“Our cyber-security is under attack and we depend on technology, and email in particular, in all aspects of business. So it’s very disconcerting to see that while we might appreciate the danger, many companies are still taking too few measures to defend themselves against email-based threats in particular,” said Peter Bauer, chief executive officer of Mimecast. “As the cyber threat becomes more grave, email attacks will only become more common and more damaging. It’s essential that executives, the C-suite in particular, realize that they may not be as safe as they think and take action. Our research shows there is work still to be done to be safe and we can learn a lot from the experience of those that have learnt the hard way.”

Even the most secure companies feel the most at risk of these scams. Of the top 20% of organizations that feel most secure, 250% are more likely to see email as their biggest vulnerability. Those who feel most confident about guarding against the risk are 2.7 times more likely to have a C-suite that is extremely or very engaged in email security. Among the IT security managers who feel most prepared, five out of six say that their C-suite is engaged with email security, Mimecast reports. However, of all IT security managers who were polled, only 15% say their C-suite is extremely engaged in email security, while 44% say their C-suite is only somewhat engaged, not very engaged, or not engaged at all.

The firm also had some insight on best budgeting against the risks of phishing. Those who feel better prepared to handle email-based threats also allocate higher percentages of their IT security budgets toward email security, the firm found, with these IT security managers allocating 50% more of their budgets to email security compared to managers who were less confident in their readiness. Mimecast found 10.4% of the total IT budget toward email security is the ideal intersection between email security confidence and spend.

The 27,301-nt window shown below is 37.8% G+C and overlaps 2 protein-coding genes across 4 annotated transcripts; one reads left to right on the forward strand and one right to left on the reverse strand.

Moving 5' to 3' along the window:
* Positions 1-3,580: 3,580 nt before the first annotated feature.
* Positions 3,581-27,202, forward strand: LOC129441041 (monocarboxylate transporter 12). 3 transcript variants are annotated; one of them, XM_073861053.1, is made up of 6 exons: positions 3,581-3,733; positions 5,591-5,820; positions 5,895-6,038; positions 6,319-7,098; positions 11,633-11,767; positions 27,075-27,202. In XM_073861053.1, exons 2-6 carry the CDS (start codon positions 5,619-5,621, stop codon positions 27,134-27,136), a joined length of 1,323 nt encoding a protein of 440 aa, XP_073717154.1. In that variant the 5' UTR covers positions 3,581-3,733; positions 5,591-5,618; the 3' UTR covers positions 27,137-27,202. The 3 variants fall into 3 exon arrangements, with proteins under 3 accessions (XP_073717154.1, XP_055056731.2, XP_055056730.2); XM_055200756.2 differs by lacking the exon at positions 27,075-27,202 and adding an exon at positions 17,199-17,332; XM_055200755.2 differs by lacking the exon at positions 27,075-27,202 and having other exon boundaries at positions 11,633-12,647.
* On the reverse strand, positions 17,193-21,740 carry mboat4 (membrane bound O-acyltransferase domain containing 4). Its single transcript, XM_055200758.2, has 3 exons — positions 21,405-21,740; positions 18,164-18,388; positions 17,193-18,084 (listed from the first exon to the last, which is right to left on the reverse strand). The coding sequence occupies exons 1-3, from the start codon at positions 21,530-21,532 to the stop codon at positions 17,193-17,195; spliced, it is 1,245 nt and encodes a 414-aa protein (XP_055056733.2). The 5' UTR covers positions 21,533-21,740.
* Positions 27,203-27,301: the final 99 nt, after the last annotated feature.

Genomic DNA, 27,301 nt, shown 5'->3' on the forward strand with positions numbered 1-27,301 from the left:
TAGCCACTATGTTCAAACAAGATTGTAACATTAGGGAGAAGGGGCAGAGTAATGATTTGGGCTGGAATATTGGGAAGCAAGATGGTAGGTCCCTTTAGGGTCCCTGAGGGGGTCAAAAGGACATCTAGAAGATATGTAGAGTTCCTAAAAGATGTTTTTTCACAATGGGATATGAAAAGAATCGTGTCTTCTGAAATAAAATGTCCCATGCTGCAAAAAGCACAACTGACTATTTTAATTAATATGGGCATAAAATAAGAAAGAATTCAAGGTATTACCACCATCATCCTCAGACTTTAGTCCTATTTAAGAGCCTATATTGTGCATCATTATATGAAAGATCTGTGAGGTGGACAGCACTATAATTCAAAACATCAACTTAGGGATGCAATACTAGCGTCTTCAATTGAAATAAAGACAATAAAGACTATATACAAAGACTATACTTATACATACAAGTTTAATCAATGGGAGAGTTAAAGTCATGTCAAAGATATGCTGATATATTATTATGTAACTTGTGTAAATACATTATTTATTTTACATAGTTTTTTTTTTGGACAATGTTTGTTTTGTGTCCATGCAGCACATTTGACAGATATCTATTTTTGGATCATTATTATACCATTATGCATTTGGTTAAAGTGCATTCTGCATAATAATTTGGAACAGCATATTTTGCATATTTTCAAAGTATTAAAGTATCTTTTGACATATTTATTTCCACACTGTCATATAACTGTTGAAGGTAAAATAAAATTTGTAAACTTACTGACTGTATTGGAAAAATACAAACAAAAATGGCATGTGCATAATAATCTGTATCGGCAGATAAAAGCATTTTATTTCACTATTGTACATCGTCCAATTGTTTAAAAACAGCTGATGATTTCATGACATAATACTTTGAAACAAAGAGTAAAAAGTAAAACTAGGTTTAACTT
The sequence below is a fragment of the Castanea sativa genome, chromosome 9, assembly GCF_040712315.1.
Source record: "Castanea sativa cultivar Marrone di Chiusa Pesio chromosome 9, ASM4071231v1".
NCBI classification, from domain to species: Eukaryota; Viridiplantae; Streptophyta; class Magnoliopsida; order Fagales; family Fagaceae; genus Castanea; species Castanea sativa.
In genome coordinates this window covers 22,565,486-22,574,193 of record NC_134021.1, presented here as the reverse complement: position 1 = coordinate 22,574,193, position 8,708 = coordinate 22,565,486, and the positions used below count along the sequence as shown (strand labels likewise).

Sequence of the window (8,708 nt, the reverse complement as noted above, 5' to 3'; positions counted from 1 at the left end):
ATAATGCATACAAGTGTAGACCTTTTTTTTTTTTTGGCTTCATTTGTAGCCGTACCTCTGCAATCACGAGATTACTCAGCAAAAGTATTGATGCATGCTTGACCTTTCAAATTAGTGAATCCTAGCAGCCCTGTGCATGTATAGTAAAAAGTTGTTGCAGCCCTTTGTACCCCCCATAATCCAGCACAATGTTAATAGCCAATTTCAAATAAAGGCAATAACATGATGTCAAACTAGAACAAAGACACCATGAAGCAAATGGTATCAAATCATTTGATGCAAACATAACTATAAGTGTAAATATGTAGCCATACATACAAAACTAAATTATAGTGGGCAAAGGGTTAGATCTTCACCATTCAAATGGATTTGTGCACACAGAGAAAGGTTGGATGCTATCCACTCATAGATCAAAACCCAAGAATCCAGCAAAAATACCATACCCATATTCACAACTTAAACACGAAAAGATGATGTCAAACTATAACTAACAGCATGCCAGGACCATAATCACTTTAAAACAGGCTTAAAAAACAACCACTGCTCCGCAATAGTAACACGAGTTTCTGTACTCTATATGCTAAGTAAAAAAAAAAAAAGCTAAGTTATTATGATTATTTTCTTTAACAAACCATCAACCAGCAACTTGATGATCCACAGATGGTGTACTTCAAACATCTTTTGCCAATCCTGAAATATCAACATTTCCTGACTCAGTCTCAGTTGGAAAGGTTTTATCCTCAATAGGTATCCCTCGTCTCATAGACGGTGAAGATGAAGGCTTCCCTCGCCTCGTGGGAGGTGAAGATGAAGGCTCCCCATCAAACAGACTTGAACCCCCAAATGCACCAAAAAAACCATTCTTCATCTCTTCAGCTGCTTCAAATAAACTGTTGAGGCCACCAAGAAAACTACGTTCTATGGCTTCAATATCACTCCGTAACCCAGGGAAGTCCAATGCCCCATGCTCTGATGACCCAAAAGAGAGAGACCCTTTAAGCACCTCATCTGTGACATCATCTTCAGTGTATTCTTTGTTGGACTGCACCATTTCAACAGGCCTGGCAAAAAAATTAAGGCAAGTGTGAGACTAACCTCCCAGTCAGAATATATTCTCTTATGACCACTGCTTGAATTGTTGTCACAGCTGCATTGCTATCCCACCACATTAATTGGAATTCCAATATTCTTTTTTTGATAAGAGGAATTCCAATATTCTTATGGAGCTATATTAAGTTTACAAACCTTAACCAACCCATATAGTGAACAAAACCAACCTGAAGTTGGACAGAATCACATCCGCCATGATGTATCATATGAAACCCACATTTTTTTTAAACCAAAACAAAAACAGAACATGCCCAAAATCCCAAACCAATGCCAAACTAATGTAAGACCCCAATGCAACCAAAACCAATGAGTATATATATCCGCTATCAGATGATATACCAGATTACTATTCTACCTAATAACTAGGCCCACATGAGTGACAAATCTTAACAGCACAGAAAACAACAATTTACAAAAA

To reduce the threat of whaling, Mimecast recommends that companies:

  • Educate your senior management, key staff members and finance teams on this specific type of attack. Don’t include whaling in a general spear-phishing awareness campaign—single out this style of attack for special attention to ensure key staff remain vigilant.
  • Carry out tests within your own business. Build your own whaling attack as an exercise to see how vulnerable your staff are.
  • Use technology where possible. Consider an inbound email stationery that marks and alerts readers of emails that have originated outside of the corporate network.
  • Consider subscribing to domain name registration alerting services so you are alerted when domains are created that closely resemble your corporate domain. Consider registering all available TLDs for your domain, although with the emergence of generic TLDs (gTLD) this may not be scalable.